The scandal engulfing Park is focused on a close personal friend, Choi Soon-Sil, who is currently under arrest on charges of fraud and abuse of power.

Prosecutors are investigating allegations that Choi, 60, leveraged their personal relationship to coerce donations from large companies like Samsung to non-profit foundations which she set up and used for personal gain.

She is also accused of interfering in government affairs, despite holding no official position.

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US politics >>

The hashtags that sum up worldwide despair and fear after Donald Trump wins the US presidential election

Donald Trump is the next president of the United States. A man who has been criticised for misogyny, whipping up xenophobic hysteria about migrants living in the US, and rejecting climate science, and who told Japan and South Korea to “enjoy themselves” if they were to wage nuclear war on North Korea, is set to take power in one of the most powerful countries in the world.

By 1pm GMT on Wednesday the word Trump had been tweeted tens of millions of times, and internet users around the world have reacted to the news with a mix of dark humour, fear, and hope for what might be next.

#JeSuisUSA

After the offices of Charlie Hebdo were attacked by extremists in Paris last January millions got behind the hashtag #JeSuisCharlie in solidarity against the violence. The “Je Suis” (I am) sentiment has since been used in many sad circumstances, from mourning the victims of Boko Haram in northern Nigeria to bombings in Beirut.

Today this has been adapted yet again as people mourn the election result using #JeSuisUSA. Many adapted the image of the Statue of Liberty, a proud symbol of America’s history of welcoming immigrants, to one of despair.

#Michellefor2020

Support started growing for Michelle Obama to run for president next time round. Using the hashtag #Michellefor2020 many asked whether the current first lady could provide hope for America.

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Fossil fuel executives and climate change skeptics, including former Alaska governor Sarah Palin, feature among the candidates for key environmental roles

Yosemite national park and other federal lands could become the responsibility of the former Alaska governor Sarah Palin under a Trump administration.

Yosemite national park and other federal lands could become the responsibility of the former Alaska governor Sarah Palin under a Trump administration. Photograph: MdN/BBC NHU / MdN / Shutterstock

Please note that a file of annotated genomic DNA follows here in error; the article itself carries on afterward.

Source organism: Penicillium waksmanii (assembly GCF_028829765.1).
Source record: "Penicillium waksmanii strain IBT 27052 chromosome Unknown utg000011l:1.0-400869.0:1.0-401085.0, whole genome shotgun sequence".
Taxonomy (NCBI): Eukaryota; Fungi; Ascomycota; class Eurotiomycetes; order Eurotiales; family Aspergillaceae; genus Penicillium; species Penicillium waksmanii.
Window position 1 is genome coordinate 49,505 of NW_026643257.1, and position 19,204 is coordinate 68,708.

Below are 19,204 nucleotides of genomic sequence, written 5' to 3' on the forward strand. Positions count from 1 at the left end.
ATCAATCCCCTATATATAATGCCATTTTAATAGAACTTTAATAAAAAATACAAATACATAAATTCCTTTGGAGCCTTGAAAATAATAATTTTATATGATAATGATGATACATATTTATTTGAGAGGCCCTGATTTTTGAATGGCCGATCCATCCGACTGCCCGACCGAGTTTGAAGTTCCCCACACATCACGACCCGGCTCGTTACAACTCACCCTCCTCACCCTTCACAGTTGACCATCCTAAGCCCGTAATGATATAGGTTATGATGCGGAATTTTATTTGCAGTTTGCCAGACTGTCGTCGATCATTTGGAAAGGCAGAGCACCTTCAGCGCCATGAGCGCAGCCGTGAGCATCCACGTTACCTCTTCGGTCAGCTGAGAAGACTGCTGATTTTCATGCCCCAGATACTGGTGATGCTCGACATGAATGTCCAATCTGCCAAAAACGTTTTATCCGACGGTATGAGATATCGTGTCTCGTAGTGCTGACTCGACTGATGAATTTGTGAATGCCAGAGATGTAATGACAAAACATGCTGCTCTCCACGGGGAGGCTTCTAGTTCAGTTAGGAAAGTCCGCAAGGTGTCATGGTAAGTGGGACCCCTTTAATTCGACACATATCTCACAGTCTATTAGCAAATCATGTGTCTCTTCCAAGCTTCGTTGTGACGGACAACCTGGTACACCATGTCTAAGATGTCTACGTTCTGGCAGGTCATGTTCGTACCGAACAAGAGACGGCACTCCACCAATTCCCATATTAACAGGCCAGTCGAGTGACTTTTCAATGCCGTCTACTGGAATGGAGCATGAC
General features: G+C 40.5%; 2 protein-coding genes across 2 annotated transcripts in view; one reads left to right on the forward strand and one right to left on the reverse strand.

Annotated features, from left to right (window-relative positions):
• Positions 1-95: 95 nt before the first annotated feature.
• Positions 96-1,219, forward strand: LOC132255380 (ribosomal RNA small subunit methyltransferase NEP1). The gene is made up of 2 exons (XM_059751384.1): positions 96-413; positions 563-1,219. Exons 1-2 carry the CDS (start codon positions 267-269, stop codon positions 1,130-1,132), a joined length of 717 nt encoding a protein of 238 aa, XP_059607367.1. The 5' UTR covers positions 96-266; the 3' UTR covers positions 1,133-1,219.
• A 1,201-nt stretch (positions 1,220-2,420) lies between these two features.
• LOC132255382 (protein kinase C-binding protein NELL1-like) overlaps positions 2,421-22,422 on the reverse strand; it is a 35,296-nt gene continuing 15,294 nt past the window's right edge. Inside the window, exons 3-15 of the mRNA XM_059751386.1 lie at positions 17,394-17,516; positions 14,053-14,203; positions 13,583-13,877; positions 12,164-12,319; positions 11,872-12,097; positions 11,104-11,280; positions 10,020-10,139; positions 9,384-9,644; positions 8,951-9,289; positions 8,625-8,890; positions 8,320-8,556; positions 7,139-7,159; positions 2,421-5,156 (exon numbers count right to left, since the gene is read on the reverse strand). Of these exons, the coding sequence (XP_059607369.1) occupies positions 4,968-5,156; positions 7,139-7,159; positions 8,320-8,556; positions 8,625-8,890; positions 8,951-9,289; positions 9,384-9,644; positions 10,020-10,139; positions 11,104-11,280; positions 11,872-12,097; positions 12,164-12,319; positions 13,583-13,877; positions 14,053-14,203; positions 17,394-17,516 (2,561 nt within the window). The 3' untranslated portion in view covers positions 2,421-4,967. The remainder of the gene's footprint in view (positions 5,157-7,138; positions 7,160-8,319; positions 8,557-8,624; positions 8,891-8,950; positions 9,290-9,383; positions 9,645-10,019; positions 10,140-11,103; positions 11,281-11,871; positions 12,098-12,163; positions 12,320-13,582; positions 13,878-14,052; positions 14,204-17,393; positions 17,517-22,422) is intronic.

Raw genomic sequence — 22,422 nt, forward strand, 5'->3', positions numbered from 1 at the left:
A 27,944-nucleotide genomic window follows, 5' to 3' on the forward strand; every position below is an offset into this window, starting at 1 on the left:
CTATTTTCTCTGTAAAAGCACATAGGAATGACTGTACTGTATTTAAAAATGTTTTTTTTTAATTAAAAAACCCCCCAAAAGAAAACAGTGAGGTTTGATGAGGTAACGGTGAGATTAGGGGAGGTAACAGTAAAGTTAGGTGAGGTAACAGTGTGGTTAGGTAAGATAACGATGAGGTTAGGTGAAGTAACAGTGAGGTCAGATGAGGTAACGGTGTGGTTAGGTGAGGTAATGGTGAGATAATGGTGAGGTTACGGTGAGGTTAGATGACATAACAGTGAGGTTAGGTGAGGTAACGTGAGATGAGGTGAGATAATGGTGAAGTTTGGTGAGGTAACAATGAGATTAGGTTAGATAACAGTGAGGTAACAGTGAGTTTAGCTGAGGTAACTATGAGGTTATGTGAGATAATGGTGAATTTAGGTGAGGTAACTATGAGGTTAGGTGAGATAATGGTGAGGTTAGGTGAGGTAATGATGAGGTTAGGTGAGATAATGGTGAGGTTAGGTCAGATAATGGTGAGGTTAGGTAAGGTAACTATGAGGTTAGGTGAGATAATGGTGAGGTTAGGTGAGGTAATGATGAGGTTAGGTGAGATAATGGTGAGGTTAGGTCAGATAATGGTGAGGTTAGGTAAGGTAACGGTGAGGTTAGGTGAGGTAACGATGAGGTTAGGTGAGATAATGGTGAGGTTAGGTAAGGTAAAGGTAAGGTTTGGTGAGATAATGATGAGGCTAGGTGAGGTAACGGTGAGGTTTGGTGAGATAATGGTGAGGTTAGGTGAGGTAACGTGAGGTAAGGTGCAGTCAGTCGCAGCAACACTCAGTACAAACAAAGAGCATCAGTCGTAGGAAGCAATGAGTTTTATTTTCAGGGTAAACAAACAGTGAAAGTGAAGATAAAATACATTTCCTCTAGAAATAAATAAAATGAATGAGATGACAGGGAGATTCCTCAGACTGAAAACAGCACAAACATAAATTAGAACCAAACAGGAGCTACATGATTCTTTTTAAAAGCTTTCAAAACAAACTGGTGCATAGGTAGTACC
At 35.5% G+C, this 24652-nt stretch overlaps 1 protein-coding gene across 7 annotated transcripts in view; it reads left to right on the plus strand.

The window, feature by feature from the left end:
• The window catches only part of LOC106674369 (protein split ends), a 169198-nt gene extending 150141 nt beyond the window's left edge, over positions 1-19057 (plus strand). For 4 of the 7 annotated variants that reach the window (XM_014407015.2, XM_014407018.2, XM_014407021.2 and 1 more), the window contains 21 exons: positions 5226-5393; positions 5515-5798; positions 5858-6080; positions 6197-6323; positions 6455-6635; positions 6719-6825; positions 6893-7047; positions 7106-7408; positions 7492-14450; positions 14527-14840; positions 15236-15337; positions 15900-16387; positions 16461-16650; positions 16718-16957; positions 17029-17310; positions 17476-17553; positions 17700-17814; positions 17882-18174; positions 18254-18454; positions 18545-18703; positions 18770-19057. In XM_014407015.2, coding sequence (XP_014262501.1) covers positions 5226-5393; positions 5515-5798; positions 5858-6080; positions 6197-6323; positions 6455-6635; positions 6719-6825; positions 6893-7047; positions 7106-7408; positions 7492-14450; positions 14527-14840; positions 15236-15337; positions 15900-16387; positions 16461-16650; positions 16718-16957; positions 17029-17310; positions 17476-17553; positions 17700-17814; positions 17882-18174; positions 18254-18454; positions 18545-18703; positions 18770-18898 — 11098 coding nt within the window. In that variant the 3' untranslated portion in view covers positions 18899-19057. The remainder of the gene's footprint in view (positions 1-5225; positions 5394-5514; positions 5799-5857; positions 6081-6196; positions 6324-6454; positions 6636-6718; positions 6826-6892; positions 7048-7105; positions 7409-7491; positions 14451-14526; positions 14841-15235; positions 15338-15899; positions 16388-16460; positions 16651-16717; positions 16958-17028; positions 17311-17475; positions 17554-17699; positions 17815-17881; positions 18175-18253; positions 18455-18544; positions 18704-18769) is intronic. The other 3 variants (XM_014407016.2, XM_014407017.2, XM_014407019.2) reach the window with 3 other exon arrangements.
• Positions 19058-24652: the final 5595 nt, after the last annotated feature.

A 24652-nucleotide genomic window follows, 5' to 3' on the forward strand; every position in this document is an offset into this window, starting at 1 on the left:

The future of America’s basic environmental protection has been thrown into doubt, with a host of fossil fuel executives and climate change skeptics set to get key roles in Donald Trump’s new administration, including a potential return to political life for Sarah Palin.

Palin, the former Alaska governor and vice-presidential nominee, is thought to be in the running to become interior secretary in a Trump presidency. The move would put Palin, a vocal proponent of oil and gas drilling, in charge of America’s public lands, including prized national parks such as Yosemite, Yellowstone and the Everglades.

Forrest Lucas, co-founder of oil products firm Lucas Oil, is also reported to be in the running for the interior secretary job. Palin has previously voiced her interest in heading the Department of Energy, if only to dismantle it, and said last year that gas and oil are “things that God has dumped on this part of the Earth for mankind’s use instead of us relying on unkind foreign nations for us to import their resources”.

The future of the Environmental Protection Agency (EPA) also appears uncertain, with Trump appointing Myron Ebell to head the transition team for the regulator. Ebell is a director at the Competitive Enterprise Institute, a conservative thinktank, and has expressed doubts over the reality of what he calls “global warming alarmism”.

In April, Trump said he wanted to completely abolish the EPA, which he erroneously called “the department of environmental”, and told Fox News that it was “killing us environmentally, it’s just killing our businesses”. The EPA was created in 1970 under Richard Nixon’s administration and is responsible for the Clean Air Act and the Clean Water Act, which have both come under attack from Republican lawmakers in recent years.

Trump has since modified his stance on the EPA, stressing that he supports clean air and “crystal clear, crystal clean” water but not programs that combat climate change.

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More US politics

Opinion: My beef over Hillary Clinton’s loss is with liberal feminists, young and old

Climate change Trump team looking at quickest way to quit Paris agreement, report claims

Exclusive Nato chief warns Trump: going it alone is not an option

Rust, race and ignorance My journeys in Trumpland